Nearly two weeks after the horrific gun rampage at Sandy Hook Elementary School, some Americans have shown their grit by going shopping. For guns and ammo.
As graves were being dug for tiny coffins in Newtown, Conn., bidding on eBay for four Glock ammunition magazines — identical to those carried by Adam Lanza when he took those children’s lives — rose to nearly $120 from their usual $45. Elsewhere, people flocked to stores to snatch up whatever semi-automatic weaponry remained in stock.
That’s how these shootings always play out. One side says, “At long last, it’s time to control guns.” The other side says, “Stock up while you can.”
Easy access to lethal firepower is an issue we have to resolve, but it’s not the only problem made plain by these mass-murder attacks. Another is the state of mental health care.
Countless people face problems such as raising a bipolar child, or managing depression and their job, or finding affordable long-term cognitive therapy that can help them develop coping skills and thus keep them from reaching for alcohol or drugs. They need help.
One in four people will suffer from a mental health issue in their lifetime.
At least 38,364 people committed suicide in 2010. Rates have been increasing since 2000.
Last week, a brave blog post made the rounds with the provocative headline “I Am Adam Lanza’s Mother.” Liza Long wrote of life with her 13-year-old child: “I live with a son who is mentally ill. I love my son. But he terrifies me.” She told how he repeatedly threatens to kill her or his siblings.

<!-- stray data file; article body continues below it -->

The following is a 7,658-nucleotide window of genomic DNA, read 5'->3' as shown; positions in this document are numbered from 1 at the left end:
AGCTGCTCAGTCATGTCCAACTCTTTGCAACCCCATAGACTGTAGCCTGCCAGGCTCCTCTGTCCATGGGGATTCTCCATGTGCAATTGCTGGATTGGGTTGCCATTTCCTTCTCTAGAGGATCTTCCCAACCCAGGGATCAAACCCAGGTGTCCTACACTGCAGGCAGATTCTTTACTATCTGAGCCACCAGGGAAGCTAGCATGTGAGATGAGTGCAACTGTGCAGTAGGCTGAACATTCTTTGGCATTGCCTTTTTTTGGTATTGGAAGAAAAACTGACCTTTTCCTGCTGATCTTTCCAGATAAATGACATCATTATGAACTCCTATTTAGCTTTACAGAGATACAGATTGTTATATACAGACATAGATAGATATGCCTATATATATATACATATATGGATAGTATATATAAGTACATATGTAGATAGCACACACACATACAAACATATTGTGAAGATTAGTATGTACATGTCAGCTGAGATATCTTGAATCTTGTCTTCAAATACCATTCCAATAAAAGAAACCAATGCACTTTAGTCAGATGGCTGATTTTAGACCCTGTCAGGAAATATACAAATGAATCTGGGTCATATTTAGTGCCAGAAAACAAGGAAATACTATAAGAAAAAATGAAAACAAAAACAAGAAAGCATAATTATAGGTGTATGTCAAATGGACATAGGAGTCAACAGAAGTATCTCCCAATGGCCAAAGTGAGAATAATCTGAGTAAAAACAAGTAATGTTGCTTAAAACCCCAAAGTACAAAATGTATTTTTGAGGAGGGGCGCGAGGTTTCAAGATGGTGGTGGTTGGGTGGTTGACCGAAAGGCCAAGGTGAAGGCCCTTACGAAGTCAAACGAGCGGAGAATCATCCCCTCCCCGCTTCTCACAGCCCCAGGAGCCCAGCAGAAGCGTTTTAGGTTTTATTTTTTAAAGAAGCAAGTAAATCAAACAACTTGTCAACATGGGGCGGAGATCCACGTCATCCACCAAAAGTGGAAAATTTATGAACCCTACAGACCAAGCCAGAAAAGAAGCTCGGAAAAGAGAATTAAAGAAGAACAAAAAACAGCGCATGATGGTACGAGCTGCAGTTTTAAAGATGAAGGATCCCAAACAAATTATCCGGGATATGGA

It stirred attention and compassion, but relatively few concrete suggestions of what we can do to help parents and children caught in this situation.
The anguish mental illness brings upon people’s lives is more preventable today than it has ever been, thanks to prescription medications, research on the brain and its chemistry, and better diagnosis and treatment programs. Yet mental health is simply not the type of problem that people rally around.
Here is how the budget cuts are playing out across America: States are cutting staff, closing state hospitals, restricting the numbers served, shifting to for-profit managed care systems and reducing crisis treatment. Particularly hard hit is programming meant to be easily accessible within communities.
Here is how we “care” for people struggling with mental health in America: They are our homeless. They are emergency room patients. Prisons are stuffed with them. More than half of the nation’s prisoners have or have had a mental disorder.
Adam Lanza had been diagnosed with Asperger’s syndrome, but no form of mental illness. Yet his actions seemingly would indicate a mental state that was anything but healthy; a sane son does not pump four bullets into his mother and then go on a rampage against schoolchildren and their teachers.
A series of “what ifs” certainly come to mind. What if he’d had a caseworker? A mental health assessment of the 20-year-old would probably have revealed that he was suicidal, and that would have raised the question of whether there were guns in the home. Timely intervention might have prevented this tragedy.
The well-armed of America have the National Rifle Association working for them, and far too many weak-willed members of Congress. But who do the mentally ill have? Who do those who care for them have to make sure they are not forgotten in between tragedies such as Newtown?
Mary Sanchez is a columnist for The Kansas City Star. Write to her at: Kansas City Star, 1729 Grand Blvd., Kansas City, Mo. 64108-1413, or via email at email@example.com.